January 30, 2013

Cases of measles are on the rise in the eastern region of Pakistan’s Balochistan Province. An MSF medical team in Dera Murad Jamali has treated 159 patients since late December 2012, and two measles-related deaths have occurred in health facilities supported by MSF in the province’s Jaffarabad and Nasirabad districts.

To cope with the increasing number of patients, an eight-bed isolation unit has been set up in Dera Murad Jamali Hospital to treat patients with complications. Some 35 complicated cases have been treated over the past two weeks. Treatment kits have been distributed to locations where MSF runs mobile clinics, including Mir Hassan, Usta Mohammad, Dera Allah Yar, and Sobhat Pur.

“Our mobile medical teams are reaching out to communities to identify patients with measles symptoms in the catchment area of our supported health facilities,” says Dr. Muhammad Shoaib, MSF’s medical coordinator in Pakistan. “Patients are then referred for treatment aimed at preventing complications such as respiratory infections.”

There has been an increase in the number of recorded measles cases across Pakistan over the past two months. “Measles is an extremely contagious illness,” says Dr. Shoaib. “If not treated in time, it may result in serious medical complications and even death, especially amongst malnourished patients. In eastern Balochistan, where malnutrition rates are relatively high, the chance of complications is high.”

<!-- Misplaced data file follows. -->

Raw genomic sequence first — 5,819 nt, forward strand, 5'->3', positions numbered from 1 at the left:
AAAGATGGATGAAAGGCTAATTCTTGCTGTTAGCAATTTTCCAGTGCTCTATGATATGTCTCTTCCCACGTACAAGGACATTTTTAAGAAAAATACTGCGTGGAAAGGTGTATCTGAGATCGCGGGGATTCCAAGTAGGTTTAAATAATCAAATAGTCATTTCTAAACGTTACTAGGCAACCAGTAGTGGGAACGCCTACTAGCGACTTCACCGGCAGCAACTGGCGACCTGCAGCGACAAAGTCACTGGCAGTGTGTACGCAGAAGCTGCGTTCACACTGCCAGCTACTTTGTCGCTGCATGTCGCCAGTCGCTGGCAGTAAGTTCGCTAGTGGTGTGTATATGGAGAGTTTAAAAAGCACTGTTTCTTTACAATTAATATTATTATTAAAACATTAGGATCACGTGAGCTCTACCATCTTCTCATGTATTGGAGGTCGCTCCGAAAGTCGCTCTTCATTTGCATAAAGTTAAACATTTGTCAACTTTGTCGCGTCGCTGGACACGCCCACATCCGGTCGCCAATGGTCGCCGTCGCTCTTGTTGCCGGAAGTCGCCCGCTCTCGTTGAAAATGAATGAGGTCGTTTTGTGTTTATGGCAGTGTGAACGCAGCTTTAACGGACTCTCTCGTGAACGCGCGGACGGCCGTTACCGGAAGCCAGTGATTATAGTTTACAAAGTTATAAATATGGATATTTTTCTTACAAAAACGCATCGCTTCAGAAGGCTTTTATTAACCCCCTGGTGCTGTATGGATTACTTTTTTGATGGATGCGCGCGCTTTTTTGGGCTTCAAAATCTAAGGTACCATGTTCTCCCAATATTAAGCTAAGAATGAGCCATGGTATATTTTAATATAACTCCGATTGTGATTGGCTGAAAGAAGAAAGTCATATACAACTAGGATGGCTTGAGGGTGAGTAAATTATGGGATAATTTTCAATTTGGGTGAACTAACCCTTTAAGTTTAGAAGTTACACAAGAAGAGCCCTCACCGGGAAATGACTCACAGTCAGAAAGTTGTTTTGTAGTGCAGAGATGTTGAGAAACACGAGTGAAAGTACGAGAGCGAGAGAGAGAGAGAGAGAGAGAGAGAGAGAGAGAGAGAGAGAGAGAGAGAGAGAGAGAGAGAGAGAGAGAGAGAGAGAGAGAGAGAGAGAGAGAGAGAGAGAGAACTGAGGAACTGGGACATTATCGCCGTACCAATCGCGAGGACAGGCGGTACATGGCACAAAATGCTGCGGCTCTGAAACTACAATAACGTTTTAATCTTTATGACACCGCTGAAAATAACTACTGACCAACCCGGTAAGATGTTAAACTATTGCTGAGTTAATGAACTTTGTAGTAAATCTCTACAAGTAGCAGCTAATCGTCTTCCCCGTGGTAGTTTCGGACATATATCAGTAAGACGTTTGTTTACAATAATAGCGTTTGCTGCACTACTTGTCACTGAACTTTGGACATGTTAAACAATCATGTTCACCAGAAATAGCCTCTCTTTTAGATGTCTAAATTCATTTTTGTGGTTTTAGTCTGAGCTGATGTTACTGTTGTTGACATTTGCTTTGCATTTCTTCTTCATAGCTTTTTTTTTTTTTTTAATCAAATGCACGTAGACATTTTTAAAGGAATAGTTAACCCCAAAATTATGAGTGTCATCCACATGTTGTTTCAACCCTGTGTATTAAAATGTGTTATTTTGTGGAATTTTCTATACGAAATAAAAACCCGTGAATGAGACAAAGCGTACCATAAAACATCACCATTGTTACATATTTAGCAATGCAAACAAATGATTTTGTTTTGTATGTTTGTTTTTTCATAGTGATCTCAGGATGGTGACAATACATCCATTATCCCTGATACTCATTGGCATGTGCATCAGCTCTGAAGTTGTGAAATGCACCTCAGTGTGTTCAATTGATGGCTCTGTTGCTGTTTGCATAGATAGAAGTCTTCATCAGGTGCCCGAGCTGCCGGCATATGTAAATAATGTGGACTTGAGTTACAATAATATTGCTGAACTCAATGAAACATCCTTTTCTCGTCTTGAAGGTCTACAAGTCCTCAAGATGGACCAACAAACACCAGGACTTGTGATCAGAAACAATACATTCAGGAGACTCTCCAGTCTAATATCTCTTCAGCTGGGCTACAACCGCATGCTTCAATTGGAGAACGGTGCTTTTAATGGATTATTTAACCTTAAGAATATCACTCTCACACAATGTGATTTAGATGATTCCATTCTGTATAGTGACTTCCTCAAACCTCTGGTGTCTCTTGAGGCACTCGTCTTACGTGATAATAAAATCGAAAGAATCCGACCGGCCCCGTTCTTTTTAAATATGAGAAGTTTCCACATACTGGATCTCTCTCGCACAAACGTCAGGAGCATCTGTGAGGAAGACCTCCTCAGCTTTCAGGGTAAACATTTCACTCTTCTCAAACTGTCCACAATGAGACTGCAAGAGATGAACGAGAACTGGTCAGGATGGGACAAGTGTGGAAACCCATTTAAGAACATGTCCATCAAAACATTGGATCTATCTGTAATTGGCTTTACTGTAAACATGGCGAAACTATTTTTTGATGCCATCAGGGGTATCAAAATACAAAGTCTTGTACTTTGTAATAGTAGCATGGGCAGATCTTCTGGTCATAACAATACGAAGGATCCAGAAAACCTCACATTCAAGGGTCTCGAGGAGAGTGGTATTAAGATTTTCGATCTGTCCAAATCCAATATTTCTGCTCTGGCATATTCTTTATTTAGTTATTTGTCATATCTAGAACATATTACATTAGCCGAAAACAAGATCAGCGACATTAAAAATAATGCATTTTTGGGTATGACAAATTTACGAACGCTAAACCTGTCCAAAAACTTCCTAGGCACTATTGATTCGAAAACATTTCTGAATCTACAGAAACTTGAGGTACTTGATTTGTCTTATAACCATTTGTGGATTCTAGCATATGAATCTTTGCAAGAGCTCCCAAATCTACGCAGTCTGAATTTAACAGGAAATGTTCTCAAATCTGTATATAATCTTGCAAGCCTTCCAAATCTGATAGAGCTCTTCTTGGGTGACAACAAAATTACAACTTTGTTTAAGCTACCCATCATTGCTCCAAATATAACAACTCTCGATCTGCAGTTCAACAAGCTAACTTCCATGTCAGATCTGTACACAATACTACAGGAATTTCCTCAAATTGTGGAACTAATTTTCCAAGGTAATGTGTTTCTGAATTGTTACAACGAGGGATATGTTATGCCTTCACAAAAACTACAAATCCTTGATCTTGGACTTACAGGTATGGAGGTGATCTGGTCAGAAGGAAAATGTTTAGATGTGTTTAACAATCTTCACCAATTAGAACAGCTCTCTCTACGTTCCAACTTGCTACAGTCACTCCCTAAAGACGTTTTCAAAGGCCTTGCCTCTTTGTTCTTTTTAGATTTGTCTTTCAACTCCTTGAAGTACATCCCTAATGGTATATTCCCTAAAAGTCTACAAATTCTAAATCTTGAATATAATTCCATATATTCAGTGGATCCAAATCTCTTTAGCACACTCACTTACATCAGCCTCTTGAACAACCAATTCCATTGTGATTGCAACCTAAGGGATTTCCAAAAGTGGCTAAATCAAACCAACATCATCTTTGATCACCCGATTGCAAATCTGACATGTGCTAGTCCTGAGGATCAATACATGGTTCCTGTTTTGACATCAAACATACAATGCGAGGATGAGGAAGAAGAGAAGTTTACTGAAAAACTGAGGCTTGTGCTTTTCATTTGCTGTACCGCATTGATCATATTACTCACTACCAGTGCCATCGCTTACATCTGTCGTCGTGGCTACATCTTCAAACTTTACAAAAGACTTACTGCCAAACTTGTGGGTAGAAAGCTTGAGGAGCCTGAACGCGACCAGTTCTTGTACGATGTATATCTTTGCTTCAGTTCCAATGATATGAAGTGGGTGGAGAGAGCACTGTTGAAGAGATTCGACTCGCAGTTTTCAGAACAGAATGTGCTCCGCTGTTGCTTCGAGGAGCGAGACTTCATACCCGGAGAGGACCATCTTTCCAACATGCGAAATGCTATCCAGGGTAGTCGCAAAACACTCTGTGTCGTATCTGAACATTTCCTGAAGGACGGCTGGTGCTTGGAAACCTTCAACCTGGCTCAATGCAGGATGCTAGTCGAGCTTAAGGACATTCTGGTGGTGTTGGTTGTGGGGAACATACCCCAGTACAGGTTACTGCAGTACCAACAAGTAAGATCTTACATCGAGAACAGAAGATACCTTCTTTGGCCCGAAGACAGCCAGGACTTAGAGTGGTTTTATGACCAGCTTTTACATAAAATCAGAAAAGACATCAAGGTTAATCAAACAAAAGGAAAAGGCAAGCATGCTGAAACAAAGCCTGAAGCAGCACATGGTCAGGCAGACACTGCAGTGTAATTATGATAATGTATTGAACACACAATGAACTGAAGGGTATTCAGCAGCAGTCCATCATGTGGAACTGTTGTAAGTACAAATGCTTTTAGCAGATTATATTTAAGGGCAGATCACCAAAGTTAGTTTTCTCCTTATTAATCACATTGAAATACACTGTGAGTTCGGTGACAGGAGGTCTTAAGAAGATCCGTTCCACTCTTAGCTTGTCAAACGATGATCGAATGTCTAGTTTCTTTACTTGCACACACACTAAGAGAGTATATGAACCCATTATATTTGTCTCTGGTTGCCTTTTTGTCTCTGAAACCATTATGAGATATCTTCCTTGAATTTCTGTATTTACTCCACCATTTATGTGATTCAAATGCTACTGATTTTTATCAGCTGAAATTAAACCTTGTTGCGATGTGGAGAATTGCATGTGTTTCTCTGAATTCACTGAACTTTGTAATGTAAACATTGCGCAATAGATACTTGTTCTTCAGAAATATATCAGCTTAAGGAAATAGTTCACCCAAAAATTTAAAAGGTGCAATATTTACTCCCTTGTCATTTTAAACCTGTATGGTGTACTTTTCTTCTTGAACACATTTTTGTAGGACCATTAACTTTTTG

Symptoms of the disease include a rash that appears 10 to 14 days after exposure to the virus, as well as runny noses, coughs, and eye infections. Worldwide, almost 200,000 children die each year from measles-related complications. “We urge people to be vigilant and seek treatment if they are exhibiting symptoms,” says Dr. Shoaib.

MSF has been working with Pakistan's Department of Health in its hospital in Dera Murad Jamali since 2010, providing emergency obstetric care, a 24-hour delivery room, a neonatal ward, a pediatric ward, a therapeutic feeding program, and a health education program.

MSF has been working in Pakistan since 1986, providing care to Pakistani communities and Afghan refugees affected by armed conflict or natural disasters, or who lack access to medical care. MSF teams currently provide free emergency medical care in Kurram Agency (FATA), Khyber Pakhtunkhwa, Balochistan, and Sindh provinces.  

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